QDEAR BOB: I own a townhouse condo that I bought in 1993 with a 6.5 percent interest rate on a 30-year FHA mortgage. My monthly FHA mortgage insurance fee is $47 and my purchase price was $130,000. Today, the condo is worth about $380,000. I have never seriously considered refinancing, although my lender periodically sends me advertisements about no closing cost refinances for 15 or 30 years. The interest rate would be slightly lower than my current interest rate for 15 years with a slightly higher monthly payment, but I would avoid that unnecessary $47 FHA fee. One of the reasons I am holding back is because I would be paying less interest, thus having less to deduct on my income tax. However, I would be taking about five years off the mortgage. Is such a refinance a good idea? -- Susan P.
ADEAR SUSAN: It makes no financial sense to pay higher mortgage interest just to get the itemized homeowner's interest tax deduction. To illustrate, if you are in the 28 percent federal income tax bracket, plus state taxes, for every $100 mortgage interest you pay, you get a $28 income tax saving. Wouldn't it be better to slightly reduce your interest rate, get rid of that $47 non-deductible FHA insurance fee, and shorten the mortgage term? I think you know the answer. It's a no-brainer.
DEAR BOB: I am a retired real estate agent who began his career in 1946. Recently, you wrote about "interest-only mortgages." When I started selling homes, interest-only mortgages were strongly blamed for the many realty foreclosures during the Great Depression. The problem then was the value of the security often fell below the mortgage balance. That's why the FHA was created to provide monthly-amortized mortgages to slowly reduce mortgage balances. Do you think American borrowers and lenders are setting themselves up for a financial foreclosure debacle? -- Guy C.
DEAR GUY: Most of today's "interest-only" home mortgages, often called "option mortgages," give borrowers the choice of paying interest only, fully amortized, partially amortized and even negative amortization (less than interest only, with the unpaid interest added to the principal balance).
But after the first 10 years, most of these mortgages are "recast" and become fully amortizing for 20 years. More likely, the borrower will sell the home and pay off the mortgage.
Interest-only mortgages allow first-time home buyers to get started building home equity. They are also ideal for home buyers who expect to stay in their homes less than 10 years.
As a real estate investor, I love interest-only mortgages because the monthly payment is rock bottom and the payment is fully tax-deductible as interest expense.
I hope today's versions of interest-only mortgages won't have the same sad result that occurred during the Great Depression. Home mortgage money is much more abundant today than it was then. Also, Fannie Mae and Freddie Mac create secondary mortgage market liquidity that was not available in the 1930s. Frankly, I'm not worried.
DEAR BOB: When my husband was diagnosed with Alzheimer's disease I sought estate planning. The lawyer changed our house title from joint tenancy with a quit claim deeding the house to my name alone to avoid possible problems if my husband had to go to a nursing home. Although he became severely disabled, he stayed at home with me until he died in July 2003. A friend told me I should have something done because I will not get a stepped-up basis if I decide to sell the house. We paid $59,000 in 1976 and today the house is worth about $600,000. Did we make a big mistake? Can the title transfer be undone? -- Irene D.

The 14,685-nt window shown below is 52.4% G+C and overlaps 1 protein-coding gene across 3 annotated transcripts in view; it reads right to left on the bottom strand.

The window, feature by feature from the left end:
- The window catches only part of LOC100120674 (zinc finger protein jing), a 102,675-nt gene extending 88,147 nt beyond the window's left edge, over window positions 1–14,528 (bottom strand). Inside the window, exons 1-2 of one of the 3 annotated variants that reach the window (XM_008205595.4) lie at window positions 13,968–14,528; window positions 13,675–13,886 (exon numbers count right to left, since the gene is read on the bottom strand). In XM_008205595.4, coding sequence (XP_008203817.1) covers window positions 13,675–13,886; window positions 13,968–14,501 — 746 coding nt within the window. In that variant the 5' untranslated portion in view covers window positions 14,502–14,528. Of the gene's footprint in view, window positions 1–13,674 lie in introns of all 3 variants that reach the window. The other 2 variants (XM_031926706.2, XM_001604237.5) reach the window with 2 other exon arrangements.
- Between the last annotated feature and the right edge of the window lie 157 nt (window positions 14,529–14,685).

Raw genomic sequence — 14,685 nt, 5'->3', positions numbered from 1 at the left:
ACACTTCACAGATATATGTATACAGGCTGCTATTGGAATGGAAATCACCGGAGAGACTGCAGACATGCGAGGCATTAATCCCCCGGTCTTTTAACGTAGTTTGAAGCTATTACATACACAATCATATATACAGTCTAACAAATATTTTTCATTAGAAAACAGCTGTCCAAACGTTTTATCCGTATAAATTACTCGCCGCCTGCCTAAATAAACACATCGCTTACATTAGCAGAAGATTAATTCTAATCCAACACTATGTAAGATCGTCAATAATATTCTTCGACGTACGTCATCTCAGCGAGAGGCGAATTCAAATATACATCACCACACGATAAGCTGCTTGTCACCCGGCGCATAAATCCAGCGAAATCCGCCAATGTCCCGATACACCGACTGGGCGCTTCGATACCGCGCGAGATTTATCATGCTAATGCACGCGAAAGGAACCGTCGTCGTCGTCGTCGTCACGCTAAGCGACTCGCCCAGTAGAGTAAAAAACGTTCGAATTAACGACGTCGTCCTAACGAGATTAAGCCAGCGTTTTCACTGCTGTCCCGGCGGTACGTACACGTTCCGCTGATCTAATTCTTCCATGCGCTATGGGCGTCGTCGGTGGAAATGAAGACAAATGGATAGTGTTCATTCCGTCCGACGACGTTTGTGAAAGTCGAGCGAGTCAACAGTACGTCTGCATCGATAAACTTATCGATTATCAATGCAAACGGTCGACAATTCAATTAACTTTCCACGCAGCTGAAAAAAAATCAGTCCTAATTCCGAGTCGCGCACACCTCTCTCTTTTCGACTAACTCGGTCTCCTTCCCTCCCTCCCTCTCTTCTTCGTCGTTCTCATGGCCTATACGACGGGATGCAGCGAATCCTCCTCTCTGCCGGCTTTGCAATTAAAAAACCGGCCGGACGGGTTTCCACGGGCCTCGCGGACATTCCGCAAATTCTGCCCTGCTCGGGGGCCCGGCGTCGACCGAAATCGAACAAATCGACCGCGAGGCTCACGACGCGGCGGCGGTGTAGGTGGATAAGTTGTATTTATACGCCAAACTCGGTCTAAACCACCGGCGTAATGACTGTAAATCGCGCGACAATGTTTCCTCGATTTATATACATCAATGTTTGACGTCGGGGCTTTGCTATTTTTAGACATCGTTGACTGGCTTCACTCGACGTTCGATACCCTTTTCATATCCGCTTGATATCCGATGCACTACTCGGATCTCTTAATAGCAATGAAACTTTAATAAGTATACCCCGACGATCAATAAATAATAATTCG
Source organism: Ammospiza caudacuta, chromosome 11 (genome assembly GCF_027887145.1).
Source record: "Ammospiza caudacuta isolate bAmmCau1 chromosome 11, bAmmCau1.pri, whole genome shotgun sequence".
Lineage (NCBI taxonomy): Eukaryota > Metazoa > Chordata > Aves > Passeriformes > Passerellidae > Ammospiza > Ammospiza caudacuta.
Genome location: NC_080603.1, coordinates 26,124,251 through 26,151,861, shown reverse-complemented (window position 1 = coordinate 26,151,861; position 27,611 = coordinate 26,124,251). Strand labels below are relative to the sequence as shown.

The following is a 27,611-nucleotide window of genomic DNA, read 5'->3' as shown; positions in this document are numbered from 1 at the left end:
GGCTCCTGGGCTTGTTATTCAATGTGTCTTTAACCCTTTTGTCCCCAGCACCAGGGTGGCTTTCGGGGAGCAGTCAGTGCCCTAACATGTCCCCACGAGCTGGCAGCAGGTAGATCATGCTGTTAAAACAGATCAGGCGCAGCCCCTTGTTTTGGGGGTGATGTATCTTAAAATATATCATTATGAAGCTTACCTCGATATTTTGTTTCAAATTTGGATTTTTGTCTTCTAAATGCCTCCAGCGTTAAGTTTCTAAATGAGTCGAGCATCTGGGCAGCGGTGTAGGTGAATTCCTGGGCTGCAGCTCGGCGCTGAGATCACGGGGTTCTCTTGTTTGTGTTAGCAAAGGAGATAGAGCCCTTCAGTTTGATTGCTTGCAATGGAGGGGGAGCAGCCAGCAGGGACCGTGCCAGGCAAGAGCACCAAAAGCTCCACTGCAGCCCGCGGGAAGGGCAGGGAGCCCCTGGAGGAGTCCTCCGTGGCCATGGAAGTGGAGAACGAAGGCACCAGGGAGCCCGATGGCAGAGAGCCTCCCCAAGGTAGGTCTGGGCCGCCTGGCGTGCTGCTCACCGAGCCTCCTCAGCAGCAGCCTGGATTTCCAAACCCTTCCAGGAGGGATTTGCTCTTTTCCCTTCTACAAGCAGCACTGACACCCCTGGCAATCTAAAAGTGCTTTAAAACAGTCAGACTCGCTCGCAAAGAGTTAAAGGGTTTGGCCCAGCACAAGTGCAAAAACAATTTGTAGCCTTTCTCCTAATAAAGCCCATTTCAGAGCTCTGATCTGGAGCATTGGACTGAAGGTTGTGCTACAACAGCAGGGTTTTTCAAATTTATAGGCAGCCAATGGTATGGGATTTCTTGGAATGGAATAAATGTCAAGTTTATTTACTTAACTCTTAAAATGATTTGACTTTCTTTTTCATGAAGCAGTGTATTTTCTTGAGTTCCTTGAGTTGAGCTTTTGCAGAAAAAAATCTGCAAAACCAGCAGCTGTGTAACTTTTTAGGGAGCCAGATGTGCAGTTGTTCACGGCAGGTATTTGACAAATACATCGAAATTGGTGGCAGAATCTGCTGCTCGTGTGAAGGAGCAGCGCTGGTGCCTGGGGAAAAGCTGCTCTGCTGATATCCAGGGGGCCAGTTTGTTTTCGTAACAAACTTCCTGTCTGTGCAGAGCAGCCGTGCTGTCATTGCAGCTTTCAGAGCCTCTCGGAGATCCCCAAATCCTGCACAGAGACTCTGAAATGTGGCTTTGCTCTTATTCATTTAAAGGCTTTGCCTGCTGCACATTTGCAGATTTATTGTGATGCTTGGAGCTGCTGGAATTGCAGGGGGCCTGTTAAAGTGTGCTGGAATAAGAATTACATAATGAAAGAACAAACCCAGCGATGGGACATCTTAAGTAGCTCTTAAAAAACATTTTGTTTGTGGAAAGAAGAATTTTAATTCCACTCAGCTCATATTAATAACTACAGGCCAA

DEAR IRENE: You didn't receive a stepped-up basis when your husband died because you didn't receive any property interest from him at that time. Lifetime marital transfers between spouses, although tax-free, do not create stepped-up basis.
I am not aware how the recorded title transfer to you several years ago can be undone so that you could receive your late husband's share of the house by inheritance to get a new stepped-up basis to market value as of the date he died.
If you decide to sell the house, your adjusted cost basis will be the $59,000 purchase price, plus capital improvements added during ownership. Of course, you will have the $250,000 single tax exemption allowed by Internal Revenue Code 121, presuming you own and occupy your principal residence 24 of the 60 months before its sale.
DEAR BOB: My brother died and left a living trust and a will. His trust named me trustee of his estate and assets. No probate was needed to distribute the living trust property. However, the living trust did not refer to 10 acres of vacant land he owned in California. My lawyer advises not to try selling the land because probate court expenses will be high. Being the only living family member and 88 years old, my brother's will names me to receive any remaining assets, such as the land. Can I sell the 10 acres without probate? I sure could use the money from the sale -- Felix McC.
DEAR FELIX: Now you understand why I constantly advise real estate owners to include all their real estate in their living trusts to avoid probate. Your brother apparently forgot to deed his land into his living trust, thus causing you needless costs and delays.
Although there is apparently only the land asset, which is subject to your brother's will, a probate proceeding must be opened so the will can be presented to the court and the land title transferred to you according to the terms of the will. Just because you are the only heir doesn't entitle you to transfer title without probate court approval.
However, in many jurisdictions, there are informal probate procedures where the asset value subject to the will is small. I suggest you hire a probate lawyer in the county where the land is.
DEAR BOB: We are not married, but we are building a house as our primary residence where we will be living together for two years or more. Is it necessary to be married to qualify for the $500,000 home sales tax exemption, or could we form a partnership? -- Joseph K.
DEAR JOSEPH: When two or more unmarried people share the same primary residence, Internal Revenue Code 121 allows each co-owner up to $250,000 tax-free capital gains upon sale. For each of you to qualify, both names must be on the title and you must each own and occupy the principal residence at least 24 of the 60 months before its sale.